Our day started with meeting our guide, Josiah, who drove us the rest of way up to our starting point. During the ride, he told us about the type of dogs we would be using (primarily Alaskan huskies) as well as some of the big differences between the common types of working dogs (Alaskan huskies can go 150 miles in a day, where Malamutes go, well, about 35....). We also learned a little bit about his company and their dogs - rather than breeding their own dogs, their owner prefers to get dogs from racing kennels in Alaska where they often end up with too many dogs and nothing to do with them. Not only does this practice prevent unnecessary breeding, but it also allows these "extra" dogs to keep doing what they love and not ending up in a shelter or with someone who does not understand them and their need to work. After a day with these dogs, I can't imagine one of these guys or gals being happy living in a place where going for a walk or throwing the ball around was their source of exercise!
When we reached the point where we would begin our trip, we were able to watch Josiah hitch up the sled teams while he gave us instructions on safety and how the drive the sleds, of which we had 2 different types. Tamarak and I had a traditional sled, with a large basket in front and the driver standing behind. The other was taking by Linda and our guide, and had a smaller basket in front and room for 2 drivers in the back. This unique sled type is much less common (in fact these guys are the only ones in the area to use them) but allows novice wimps like us the opportunity to drive the sled, but still having our guide there to help out...basically Driver's Ed for dog sledding! We voted that Tamarak would drive her own normal sled (she does drive for a living, right?! Sure, it's trucks and snowcoaches, but who's worrying about semantics here?) and Linda and I were perfectly content going along for the ride. While Josiah was getting them set, we got to meet all of our dogs and see a little bit of the personality in each of them. Tam and I had a team of blondies - our lead dogs Dogwood and Rodick, who were followed by Krypton and Brie, our red-headed stepchild Drago (aka, our only non-blondie, a recent transplant from Alaska) and Peanut and Argon brought up the rear.
Once the dogs were ready to go (and they very vocally told you that they were ready!) we were off into the hills of Tom Miner Basin. The trip is about 8 miles round trip and follows the road up past the Tom Miner Campground on the Sunlight Road. The trip in starts out fairly flat and then begins climbing. When they are climbing, the dogs seem to be getting too tired and stopping, but in fact many times it is just that they can't tell whether the pulling got harder because of the uphill or because their driver has the brake on telling them to stop. You give them a little pip of encouragement to let them know they can keep going, and the energy jolt comes one to where Tam thought they were going to leave her behind a few times! There are of course regular rest breaks for them throughout the trip, but after they have eaten some snow and rolled in it for about 3 seconds, they seem raring to go already. Our comic relief on these stops was Argon, aka the Alaskan Jumping Bean....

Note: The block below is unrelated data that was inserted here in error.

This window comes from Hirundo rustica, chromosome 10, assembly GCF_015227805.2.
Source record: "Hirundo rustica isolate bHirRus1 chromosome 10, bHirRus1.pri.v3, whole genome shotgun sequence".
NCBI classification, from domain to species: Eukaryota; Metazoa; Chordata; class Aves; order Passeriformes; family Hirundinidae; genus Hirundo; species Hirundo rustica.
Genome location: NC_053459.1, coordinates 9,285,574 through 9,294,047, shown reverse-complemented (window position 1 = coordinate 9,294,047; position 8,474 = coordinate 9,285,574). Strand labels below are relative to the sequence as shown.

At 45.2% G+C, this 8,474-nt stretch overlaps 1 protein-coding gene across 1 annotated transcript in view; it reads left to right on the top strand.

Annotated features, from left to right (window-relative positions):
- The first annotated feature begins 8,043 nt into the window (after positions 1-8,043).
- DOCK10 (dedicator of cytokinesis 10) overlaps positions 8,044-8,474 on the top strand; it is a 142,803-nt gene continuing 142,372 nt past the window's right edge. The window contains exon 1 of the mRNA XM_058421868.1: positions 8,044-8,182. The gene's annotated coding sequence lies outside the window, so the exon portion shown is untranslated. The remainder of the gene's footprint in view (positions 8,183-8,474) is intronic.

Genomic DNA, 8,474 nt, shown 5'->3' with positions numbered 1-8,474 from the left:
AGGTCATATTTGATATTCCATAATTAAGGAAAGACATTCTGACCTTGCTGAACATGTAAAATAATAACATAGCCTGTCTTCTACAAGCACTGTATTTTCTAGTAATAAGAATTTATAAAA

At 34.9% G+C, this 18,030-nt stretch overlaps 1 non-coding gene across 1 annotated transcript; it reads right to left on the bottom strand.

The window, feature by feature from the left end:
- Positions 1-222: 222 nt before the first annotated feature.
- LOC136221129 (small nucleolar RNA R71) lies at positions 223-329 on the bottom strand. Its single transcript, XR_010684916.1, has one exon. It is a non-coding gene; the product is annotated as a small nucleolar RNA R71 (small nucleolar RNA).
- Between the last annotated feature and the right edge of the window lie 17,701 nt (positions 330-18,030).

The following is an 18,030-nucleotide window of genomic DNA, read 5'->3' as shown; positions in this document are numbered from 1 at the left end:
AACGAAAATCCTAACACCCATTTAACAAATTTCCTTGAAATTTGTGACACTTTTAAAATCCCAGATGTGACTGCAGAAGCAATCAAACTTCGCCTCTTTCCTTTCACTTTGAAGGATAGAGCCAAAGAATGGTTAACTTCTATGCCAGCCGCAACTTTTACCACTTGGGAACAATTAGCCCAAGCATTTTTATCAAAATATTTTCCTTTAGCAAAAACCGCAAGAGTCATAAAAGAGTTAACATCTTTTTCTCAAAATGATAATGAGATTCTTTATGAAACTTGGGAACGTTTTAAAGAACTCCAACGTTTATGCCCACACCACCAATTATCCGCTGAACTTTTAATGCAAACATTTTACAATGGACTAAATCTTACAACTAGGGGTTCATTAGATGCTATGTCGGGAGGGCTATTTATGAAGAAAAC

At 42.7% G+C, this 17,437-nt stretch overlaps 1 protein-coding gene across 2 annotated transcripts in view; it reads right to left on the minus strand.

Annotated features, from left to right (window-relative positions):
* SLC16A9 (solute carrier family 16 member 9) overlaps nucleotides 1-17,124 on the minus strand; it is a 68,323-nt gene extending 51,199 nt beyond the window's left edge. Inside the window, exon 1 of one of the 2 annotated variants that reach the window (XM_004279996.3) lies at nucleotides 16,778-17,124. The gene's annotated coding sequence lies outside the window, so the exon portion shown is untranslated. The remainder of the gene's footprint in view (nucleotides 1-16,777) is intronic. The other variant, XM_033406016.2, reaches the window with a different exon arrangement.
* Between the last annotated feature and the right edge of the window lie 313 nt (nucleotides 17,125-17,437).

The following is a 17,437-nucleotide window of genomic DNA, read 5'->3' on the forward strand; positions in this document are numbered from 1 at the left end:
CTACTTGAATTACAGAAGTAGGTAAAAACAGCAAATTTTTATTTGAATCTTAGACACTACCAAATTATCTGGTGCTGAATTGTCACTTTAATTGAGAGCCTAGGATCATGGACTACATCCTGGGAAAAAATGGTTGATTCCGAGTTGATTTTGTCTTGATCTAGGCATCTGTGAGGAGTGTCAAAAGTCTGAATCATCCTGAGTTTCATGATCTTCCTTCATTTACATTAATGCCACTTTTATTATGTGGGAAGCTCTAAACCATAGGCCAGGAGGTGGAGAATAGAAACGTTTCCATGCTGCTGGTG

Once we reached the top of Sunlight Road and it was time to head back down, Josiah's words of wisdom were simple - take it slow! After such a long rest (in their eyes, at least!) the dogs were ready to hit the road and the downhill would just spur them on even fast. Even with a foot firmly on the brake, the first stretch of downhill was like a wild natural roller coaster and the dogs seemed to be having the times of their lives. I, on the other hand, would have a prime candidate for the amusement park cameras that catch you mid-scream on the roller coaster free fall. Don't get me wrong, it was awesome and exhilerating, but I can become somewhat of a chicken when I feel like I'm flying through a tree tunnel. Tam did not seem quite as afraid as I was, because she was pretty liberal with leaving the brake along...which became a bit more evident when she dumped me in the snow. Near the bottom of the biggest downhill, there is a sharpish turn to cut across to another trail - we had a bit too much speed when we hit it and into the soft fluffy snow I went. Our safety instructions had been that, in the event of tipping over, to NOT reach out of the sled but just let yourself fall. Once you fall, get out of the basket and grab the sled so the dogs don't try to run off (fortunately, the tipped over sled creates enough resistance to keep them at least momentarily in place). So, I sat in the sled and felt like a slow motion movie camera as I gently tipped over into the snow. Later on, Tam told me that I had looked quite funny, sitting serenely as me and my pink poof ball hatted head tipped over as it was the most natural thing in the world. And then I was stuck, since she picked a pretty deep patch to throw me into.
The rest of the trip was uneventful, other than of course the awesome dogs, company and surroundings. When we returned our starting point, we were able to play around and pet all of the dogs while they each waited their turn to be unharnessed. They truly were such a loveable bunch, and few of them certainly had that puppy dog "pet me, pet me!" face perfected.
All told, our trip was about 3.5 hours and what an amazing way time it was. Definitely something I would do again :)